This is all intensely interesting, but what became clearly apparent, just like the Museu da Amazonia (See earlier post), this site too is in severely threatened. It is true that the roads are not good--a four-wheel drive vehicle is needed to reach the site--but for the Amazon, I have seen worse. There is no sign to direct you to the region or the park, though our guide, Roberto do Deus, said that one is in the works, as is a plan to make the Monte-Alegre State Park a more viable entity. Though well-worn paths lead you to the various locations, we were extremely fortunate to have a guide with 20 years experience at the site, what Roberto calls his '"University of the Painted Rocks". Some of the popular caves can be reached on an easy walking path; others required much more stamina. In such a hot and humid environment, consuming lots of water was essential.

Presently there is no security on site, so there is nothing but the good will of the visitors to prevent vandals from defacing these treasured and ancient paintings, truly a national cultural treasure.

The path leading up to one of the caves with the paintings

Monte Alegre is a small town and is not growing as fast as a major city like the Brazilian city of Manaus, but it is none the less in the grip of change. It is now a small community, where people still sit out on the sidewalk and talk across the street to their neighbors and the plaza is filled with people at night amid small stands selling home made foods. Walking the streets, walls around houses were low and one had less of a sense of insecurity one feels in the larger cities. Kite flying is a popular past-time for children and adults alike. An improved electrical service is coming soon to replace the local generator, and the Federal University over Western Pará based in Santarem is opening up a satellite university. These are all great improvement for the community, but locals fear that with these will bring changes and additional people unfamiliar with local customs and respect for the archeological sites.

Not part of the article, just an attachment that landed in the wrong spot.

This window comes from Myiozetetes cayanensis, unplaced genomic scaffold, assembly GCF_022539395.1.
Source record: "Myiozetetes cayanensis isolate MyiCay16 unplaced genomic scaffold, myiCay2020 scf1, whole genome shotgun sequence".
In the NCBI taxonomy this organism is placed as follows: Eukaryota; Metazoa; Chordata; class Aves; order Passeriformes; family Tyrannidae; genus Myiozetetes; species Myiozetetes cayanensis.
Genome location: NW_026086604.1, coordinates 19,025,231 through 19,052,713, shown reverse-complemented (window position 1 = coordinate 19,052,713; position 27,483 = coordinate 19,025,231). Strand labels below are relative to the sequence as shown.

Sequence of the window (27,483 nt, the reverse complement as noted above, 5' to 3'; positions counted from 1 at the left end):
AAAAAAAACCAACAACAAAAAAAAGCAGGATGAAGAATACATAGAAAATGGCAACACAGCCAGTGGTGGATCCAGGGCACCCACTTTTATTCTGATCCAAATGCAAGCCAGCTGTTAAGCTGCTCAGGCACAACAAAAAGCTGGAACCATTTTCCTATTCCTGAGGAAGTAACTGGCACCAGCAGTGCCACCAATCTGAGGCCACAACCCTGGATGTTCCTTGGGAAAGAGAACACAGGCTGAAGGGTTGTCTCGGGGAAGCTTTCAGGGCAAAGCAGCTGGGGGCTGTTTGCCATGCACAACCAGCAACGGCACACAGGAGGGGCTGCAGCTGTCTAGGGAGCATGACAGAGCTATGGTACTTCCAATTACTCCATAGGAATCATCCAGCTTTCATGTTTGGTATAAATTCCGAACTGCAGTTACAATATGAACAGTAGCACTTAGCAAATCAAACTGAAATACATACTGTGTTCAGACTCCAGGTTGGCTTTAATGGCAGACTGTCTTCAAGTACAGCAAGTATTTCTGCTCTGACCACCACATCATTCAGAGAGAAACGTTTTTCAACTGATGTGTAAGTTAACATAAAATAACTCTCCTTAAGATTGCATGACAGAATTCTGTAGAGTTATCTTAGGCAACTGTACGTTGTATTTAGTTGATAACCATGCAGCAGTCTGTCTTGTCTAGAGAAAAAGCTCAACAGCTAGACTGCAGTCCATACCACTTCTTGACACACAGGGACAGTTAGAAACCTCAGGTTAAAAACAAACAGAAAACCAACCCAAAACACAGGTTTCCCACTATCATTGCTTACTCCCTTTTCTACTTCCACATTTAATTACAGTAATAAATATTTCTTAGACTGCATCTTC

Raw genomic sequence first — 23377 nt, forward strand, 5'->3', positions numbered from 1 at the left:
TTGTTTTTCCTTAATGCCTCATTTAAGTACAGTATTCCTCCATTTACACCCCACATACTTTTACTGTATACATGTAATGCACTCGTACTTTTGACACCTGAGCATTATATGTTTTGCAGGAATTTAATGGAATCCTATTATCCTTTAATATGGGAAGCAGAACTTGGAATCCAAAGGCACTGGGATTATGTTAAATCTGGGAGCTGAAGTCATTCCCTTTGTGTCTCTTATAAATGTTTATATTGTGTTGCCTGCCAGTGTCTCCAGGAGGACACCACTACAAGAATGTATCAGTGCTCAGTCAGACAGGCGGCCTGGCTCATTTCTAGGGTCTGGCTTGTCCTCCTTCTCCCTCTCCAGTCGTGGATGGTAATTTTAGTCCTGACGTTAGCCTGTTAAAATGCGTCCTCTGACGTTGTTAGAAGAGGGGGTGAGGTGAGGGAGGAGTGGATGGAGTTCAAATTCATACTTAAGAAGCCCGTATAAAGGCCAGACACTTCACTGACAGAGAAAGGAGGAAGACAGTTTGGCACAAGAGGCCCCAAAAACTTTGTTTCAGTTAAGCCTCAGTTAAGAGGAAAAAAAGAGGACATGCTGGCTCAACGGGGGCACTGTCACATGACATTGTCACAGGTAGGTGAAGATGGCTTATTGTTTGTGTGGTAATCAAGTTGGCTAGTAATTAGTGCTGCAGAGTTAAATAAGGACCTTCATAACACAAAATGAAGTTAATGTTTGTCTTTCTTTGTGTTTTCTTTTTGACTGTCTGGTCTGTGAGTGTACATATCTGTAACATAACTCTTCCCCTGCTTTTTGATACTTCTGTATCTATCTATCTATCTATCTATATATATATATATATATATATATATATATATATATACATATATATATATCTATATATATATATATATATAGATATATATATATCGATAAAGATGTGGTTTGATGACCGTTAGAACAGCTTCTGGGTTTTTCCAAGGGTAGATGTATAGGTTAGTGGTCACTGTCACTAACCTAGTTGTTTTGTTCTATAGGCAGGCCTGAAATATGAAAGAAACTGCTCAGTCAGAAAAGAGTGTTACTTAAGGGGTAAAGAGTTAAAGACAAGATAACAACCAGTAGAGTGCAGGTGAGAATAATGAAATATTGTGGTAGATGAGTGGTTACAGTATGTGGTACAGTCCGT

An increase in tourism will follow, and the need for it to be regulated will become necessary, simply because more protection is needed of these historically important sites.

Nothing is present to prevent touching or marking these pre-historic cave paintings. How to do this would require research preferably without creating additional issues. A extreme solutions was performed at Grotte Chauvet in Southern France. For this site, becoming a Federally owned park is probably the first step where more funding and resources could be available. Such was the case for another Brazilian cave painting site that then became a World Heritage Site. Whether such level of protection is possible here, is yet to be known.

Our guide, Roberto do Deus and others seek to find this balance, allowing more visitors to learn, but also for the community to have respect of these unique and special sites. We only hope that they are successful!

A proposal for the Monte Alegre Park facility is in the works that would have integrated areas, where visitors can meet, complete with rest areas with benches. A building would have exhibition space, work areas for education workers, and bathrooms. Read more about it on Roberto's blog www.montealegrehoje.blogspot.com.br